Training to be a builder and helping construct two innovation centres and four trading kiosks in Uganda’s – and Africa’s – largest refugee settlement, Bidi Bidi, was Cisco’s first proper job since he fled his home in South Sudan in September 2016.
Until the environmentally-friendly construction and training programme started last May, led by award winning NGO, HYT Uganda, Cisco helped distribute food to other refugees once a month, earning 10,000 shillings (£2) and sometimes a bar of soap. More usually, however, Cisco says he would sit with his aunt at his new home in the settlement, ‘waiting for food’, while other young refugees would spend their days ‘gambling or chewing miraa (khat),’.
Cisco fled Otogo Payam his South Sudanese village when word came of the imminent arrival of government soldiers, who accused men of being rebels, burned houses and killed many of Cisco’s friends. It took Cisco and his aunt five days to get to the Ugandan border. Two days after they had left, the government soldiers arrived in Otogo Payam, ‘chasing people away,’ burning more homes. Cisco had not been able to work in the nearest town as it was too dangerous, with government soldiers imprisoning or killing locals, stealing their possessions and animals. ‘We lost many friends,’ Cisco says. ‘Youths who were like me were killed.’
After being registered as a refugee at the Ugandan border, Cisco and his aunt were taken to Bidi Bidi, the sprawling settlement for 230,000 South Sudanese refugees, where they were given blankets and mats for sleeping and tarpaulins, food rations and a 30 by 30 metre plot, on which to build a home. There is still a regular monthly food distribution, as few refugees have sufficient land – or the means- to grow their own crops. Some of this food aid is sold to buy seeds, cooking oil or clothes from the new roadside market stalls.
Uganda’s progressive refugee policy has meant that refugees – there are 1.3 million, mainly from South Sudan and the Democratic Republic of Congo – can stay, settle and work. And many do stay: often for years, preferring the peace and stability of Uganda to the uncertainty of their own countries.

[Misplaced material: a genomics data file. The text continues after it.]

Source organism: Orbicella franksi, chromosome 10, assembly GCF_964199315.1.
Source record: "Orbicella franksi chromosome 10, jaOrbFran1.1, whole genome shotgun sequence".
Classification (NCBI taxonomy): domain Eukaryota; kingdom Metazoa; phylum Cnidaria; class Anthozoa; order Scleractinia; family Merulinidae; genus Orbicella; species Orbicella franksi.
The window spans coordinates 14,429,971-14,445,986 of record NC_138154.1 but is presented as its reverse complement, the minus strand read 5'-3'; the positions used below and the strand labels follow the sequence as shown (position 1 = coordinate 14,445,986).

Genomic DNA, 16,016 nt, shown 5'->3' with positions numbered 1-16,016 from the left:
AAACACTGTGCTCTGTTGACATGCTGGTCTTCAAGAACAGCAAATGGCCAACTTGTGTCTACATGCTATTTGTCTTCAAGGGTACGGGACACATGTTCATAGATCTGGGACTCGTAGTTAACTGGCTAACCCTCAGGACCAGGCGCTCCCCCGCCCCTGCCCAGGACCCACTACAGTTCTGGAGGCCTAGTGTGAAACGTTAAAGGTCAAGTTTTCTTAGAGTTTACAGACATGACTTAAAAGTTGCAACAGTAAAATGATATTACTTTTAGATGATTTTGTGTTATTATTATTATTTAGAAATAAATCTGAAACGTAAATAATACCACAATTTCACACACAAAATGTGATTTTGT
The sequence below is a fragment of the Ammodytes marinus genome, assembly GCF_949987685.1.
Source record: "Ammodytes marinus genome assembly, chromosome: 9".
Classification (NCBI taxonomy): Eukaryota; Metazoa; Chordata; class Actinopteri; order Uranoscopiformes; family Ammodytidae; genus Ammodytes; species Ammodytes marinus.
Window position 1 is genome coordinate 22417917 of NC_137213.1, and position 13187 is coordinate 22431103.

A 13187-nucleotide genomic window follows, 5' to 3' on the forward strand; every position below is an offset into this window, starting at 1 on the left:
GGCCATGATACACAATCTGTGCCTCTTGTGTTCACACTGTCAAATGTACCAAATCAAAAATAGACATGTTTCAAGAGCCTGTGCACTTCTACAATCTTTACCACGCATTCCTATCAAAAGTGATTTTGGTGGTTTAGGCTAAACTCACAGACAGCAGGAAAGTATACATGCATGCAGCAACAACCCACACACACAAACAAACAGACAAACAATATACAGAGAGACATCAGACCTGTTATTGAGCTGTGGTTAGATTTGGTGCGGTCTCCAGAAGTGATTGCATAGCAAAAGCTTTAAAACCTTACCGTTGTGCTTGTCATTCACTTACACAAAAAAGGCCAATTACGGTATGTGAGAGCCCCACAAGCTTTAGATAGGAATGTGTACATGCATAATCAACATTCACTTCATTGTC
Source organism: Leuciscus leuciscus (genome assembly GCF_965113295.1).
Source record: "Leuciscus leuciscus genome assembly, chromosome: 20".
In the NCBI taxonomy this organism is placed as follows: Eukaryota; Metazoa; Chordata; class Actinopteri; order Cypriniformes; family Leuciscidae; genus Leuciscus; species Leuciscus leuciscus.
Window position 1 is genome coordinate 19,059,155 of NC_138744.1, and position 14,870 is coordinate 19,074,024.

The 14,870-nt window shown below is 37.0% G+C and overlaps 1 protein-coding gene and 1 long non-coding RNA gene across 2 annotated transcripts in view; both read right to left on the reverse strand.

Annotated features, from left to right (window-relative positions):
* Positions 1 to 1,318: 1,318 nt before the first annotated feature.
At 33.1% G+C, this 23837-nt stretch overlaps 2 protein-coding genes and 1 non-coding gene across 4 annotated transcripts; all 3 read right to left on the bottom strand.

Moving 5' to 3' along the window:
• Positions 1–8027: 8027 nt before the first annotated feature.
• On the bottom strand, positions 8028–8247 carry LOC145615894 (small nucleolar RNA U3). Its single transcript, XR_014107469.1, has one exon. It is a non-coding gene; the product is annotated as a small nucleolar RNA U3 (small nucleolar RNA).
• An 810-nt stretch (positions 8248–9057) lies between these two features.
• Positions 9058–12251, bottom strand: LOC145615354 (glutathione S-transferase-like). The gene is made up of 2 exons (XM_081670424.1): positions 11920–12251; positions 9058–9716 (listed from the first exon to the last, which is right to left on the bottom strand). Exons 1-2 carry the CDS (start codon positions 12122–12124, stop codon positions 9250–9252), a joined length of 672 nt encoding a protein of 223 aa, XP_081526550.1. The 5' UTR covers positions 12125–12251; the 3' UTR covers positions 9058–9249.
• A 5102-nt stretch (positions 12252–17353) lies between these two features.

The local Ugandan population is poor, so interventions have to support the host community too. This aid helps integration between Ugandans and refugees and so Cisco worked alongside Ugandans as well as South Sudanese in the project, often translating instructions to and from English.
But there were enormous challenges in these emerging settlements. Infrastructure had rapidly to be developed in what had been empty bush just a few years before the refugees arrived. Water had to be located and distributed and sanitation needs met; roads, health centres and schools all had to be built, as well as the many thousands of homes. This has taken its toll on the fragile Ugandan landscape, with huge numbers of trees cut down for cooking but also to fuel the kilns that make the traditional local brick for building. The environmental damage caused by cooking and in making fired bricks is devastating.
Over the course of five months, Cisco has learned all aspects of construction, but in particular the use of an innovative building material, the Interlocking Stabilised Soil Block [ISSB] that is an environmentally-friendly alternative to the fired brick . The ISSB is a compressed earth block made from mixing soil with a little cement and sand, which is manually compressed and air cured. The blocks are not fired, saving hundreds of trees and tons of carbon emissions. The results are impressive: the blocks, made on site, are strong and durable and with their interlocking feature, require little or no mortar between courses, making them even more sustainable.
Cisco says the last five months has made him ‘somebody different.’ He is now a skilled mason and has already worked on another building site with HYT, again using the compressed earth block, the ISSB. He hopes to become a project manager himself one day (‘that it was I am hoping for’) and describes the trainers he learned from as ‘great men.’
Will Cisco go back to South Sudan one day? He smiles. ‘Of course. That is my homeland. Why not go back?’